Are smartphones making us more prone to injury? We all worry about other possible repercussions on health and instead …
How dangerous do you think your smartphone is? We all worry about possible radiation exposure from prolonged use of the device, but to date we don’t have enough evidence to support these concerns.
Here I want to talk about something more immediate: i actual risks, present, of holding a smartphone in hand. For example: Have you ever tripped over something while looking at the screen? Or falling to the ground, perhaps even getting you a black eye?
What an exaggeration, you must be thinking. Still, recent studies (see here and here) show that smartphone-related injuries have increased considerably over the past decade and they show no sign of diminishing, given our increasingly accentuated dependence on these devices.
Is this a permanent threat? If so, what precautions should we take to protect ourselves? Read on to find out.
Very little “smart” accidents
A wall, boiling water and a snake. What do they have in common? Well, these are three things that get a lot more dangerous if you have your phone in your hand.
Imagine taking a walk overlooking the sea, with a picturesque bay in front of you and the roar of the waves in the background. Doesn’t seem like a particularly risky situation, does it? Go tell that Guardian reader who took a nice flight just on a walk like that, because he didn’t notice he was walking on a wall while on the phone and fell on his feet on a rocky beach. Fortunately he didn’t break his legs, but the accident could have turned out to be much more serious.
And what about that student who spilled boiling water on her while cooking eggs? He was holding the smartphone between his shoulder and cheek. The water ended up on her arm and belly and, in addition to making her spend three hours in the hospital and causing her a lot of pain, left permanent scars.
Both stories (quoted here) raise some concern, but nothing to do with the one of the guy who tripped over a snake and was bitten while walking and texting at the same time. Thankfully it was a non-poisonous species, but it is worrying that the boy hasn’t spotted a reptile of that size in time.
What to do?
I admit that the snake story is a little funny, but we need to keep in mind the causes of these incidents to keep ourselves safe in the future. It seems that the common denominator of the three events above (and many others) is precisely our blind dependence on these objects in our hands.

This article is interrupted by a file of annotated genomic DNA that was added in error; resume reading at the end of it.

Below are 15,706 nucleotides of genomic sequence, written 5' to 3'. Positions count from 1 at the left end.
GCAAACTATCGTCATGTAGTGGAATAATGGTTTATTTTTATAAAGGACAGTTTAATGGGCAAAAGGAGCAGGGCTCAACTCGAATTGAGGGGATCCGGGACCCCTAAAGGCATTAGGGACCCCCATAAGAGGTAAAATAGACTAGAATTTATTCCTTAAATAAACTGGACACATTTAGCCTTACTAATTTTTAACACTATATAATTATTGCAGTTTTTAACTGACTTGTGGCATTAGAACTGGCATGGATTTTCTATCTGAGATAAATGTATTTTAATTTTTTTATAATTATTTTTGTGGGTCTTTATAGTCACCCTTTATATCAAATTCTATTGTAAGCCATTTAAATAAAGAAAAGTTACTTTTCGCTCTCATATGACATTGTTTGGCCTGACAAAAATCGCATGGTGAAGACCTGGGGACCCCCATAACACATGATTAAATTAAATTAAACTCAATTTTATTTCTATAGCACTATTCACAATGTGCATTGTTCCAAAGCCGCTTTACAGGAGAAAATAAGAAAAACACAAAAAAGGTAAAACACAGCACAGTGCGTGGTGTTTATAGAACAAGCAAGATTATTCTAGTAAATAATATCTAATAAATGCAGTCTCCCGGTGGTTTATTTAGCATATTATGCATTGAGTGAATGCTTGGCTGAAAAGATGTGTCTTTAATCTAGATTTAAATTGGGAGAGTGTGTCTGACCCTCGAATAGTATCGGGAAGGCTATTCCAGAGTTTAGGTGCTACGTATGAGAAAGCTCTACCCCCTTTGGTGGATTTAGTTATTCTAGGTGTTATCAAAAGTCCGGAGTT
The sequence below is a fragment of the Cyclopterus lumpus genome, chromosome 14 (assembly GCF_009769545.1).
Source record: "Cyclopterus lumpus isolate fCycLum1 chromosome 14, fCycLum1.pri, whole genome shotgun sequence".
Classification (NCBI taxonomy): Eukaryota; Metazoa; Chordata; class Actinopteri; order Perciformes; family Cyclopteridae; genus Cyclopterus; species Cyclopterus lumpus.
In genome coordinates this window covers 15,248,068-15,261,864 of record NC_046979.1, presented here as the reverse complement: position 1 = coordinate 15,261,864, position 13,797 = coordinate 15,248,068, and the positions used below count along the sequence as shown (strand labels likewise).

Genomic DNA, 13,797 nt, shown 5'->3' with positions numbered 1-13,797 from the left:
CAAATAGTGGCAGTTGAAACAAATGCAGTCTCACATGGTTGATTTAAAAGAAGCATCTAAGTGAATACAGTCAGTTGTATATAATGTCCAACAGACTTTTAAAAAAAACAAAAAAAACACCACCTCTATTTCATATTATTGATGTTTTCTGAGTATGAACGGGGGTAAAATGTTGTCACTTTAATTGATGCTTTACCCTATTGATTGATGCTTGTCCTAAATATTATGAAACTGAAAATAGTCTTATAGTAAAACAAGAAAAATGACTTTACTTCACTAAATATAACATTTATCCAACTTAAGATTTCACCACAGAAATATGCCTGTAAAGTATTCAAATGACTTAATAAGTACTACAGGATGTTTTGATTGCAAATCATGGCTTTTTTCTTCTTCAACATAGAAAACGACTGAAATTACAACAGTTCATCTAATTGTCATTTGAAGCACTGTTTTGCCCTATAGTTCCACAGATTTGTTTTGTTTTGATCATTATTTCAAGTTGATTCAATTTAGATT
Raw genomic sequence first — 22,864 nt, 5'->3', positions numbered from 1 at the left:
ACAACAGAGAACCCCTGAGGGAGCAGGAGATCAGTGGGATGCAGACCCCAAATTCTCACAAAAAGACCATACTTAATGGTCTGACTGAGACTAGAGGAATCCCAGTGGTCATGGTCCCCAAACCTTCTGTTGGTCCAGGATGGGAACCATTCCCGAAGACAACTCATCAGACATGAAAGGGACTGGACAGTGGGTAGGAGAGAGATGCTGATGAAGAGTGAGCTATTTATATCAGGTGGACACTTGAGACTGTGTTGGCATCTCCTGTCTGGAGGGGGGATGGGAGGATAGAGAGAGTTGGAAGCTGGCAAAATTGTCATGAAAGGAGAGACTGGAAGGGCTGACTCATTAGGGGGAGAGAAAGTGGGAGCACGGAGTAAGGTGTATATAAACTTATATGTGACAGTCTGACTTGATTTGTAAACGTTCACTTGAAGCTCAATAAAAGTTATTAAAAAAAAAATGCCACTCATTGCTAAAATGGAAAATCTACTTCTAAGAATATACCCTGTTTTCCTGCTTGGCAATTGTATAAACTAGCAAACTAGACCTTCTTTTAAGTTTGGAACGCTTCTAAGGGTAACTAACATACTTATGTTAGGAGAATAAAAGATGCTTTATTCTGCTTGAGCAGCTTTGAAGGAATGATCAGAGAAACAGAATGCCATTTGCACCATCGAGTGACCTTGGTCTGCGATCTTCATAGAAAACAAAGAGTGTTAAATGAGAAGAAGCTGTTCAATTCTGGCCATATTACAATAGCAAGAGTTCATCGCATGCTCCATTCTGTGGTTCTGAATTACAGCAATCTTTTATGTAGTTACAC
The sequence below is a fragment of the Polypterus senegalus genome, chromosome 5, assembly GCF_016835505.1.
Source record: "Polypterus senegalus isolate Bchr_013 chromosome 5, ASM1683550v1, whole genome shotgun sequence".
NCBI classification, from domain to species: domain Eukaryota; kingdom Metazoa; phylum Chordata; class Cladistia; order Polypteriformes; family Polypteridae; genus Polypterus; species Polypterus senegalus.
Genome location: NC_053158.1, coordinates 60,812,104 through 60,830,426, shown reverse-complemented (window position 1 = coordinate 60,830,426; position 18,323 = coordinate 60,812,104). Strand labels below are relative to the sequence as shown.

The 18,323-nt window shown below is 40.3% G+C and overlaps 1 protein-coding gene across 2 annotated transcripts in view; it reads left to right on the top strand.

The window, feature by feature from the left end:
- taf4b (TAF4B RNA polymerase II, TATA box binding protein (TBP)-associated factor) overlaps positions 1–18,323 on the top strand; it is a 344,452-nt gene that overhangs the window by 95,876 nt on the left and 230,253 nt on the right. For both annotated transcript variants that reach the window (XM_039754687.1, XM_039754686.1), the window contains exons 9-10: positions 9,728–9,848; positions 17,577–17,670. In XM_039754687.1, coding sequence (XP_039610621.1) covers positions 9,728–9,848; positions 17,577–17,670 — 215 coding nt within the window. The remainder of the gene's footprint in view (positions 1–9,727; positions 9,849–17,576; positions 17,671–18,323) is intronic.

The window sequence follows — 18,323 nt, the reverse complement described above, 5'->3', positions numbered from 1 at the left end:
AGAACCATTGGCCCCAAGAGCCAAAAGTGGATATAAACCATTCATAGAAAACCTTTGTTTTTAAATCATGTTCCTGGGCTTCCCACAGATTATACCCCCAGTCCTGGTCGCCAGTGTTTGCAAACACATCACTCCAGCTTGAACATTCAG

Just think of how many things we can do with the smartphone, all things that are addictive: Swipe on Tinder, order dinner in a few taps, entertain yourself with various games, even play online slots on the go. We dive so deep that we don’t notice the things around us, even if it’s a street lamp. But the most glaring problem is that we feel a constant need for these devices, until we end up inadvertently walking on walls and tripping over snakes.
Some countries are trying to do something to counter the phenomenon. In China, for example, they have set up special lanes for pedestrians who walk using smartphones, while in Austria street lamps with air bags have sprung up. to cushion the impacts.
But to solve this problem caused by the (incorrect) use of technology, it can also help us… technology. Apple’s iOS11 operating system, for example, has a safety mode for driving, which must be activated by the user, so it’s useless for people who they have no intention of changing their bad habits.
It’s all up to us
Maybe we should start analyzing the situation better. Smartphones are an essential part of our daily life, but it is possible (and necessary) to limit their use so as not to put ourselves and others at risk: we have this responsibility and we must act accordingly.
Here are some suggestions.
Track your device usage time
In theory it’s simple, in practice it takes a little bit of effort. Write down the time you spend using your smartphone: already after a week you should get an idea and you may not like it. We waste too much time on unnecessary activities, time that could be used much better.
Obviously there are also special apps; using these means may seem counterintuitive, but in reality they can be very useful. Just to name a couple, QualityTime for Android and Moment for iOS.
Once you have recognized the problem of excessive use of the device and decided to take countermeasures, it is better not to overdo it: as with any addiction, the risk is that of having to face too violent abstinence crises, with the result of desiring even more the “forbidden” object.
I’m not saying that smartphone use is the same as drug use, but the principle is the same. Make a commitment to cut down on the time you spend on the phone by 10% for the first week, increase the percentage the following week, and so on, until the desired goal is reached.
The world does not collapse
Everyone likes to think they are at the center of the universe, but the truth is, you don’t need to reply to an email within five minutes of receiving it. Remember: if it’s urgent, they’ll call.
At least turn it off for a while
Here: yespawn your device for a couple of hours. If nothing else, you will avoid tripping over a snake …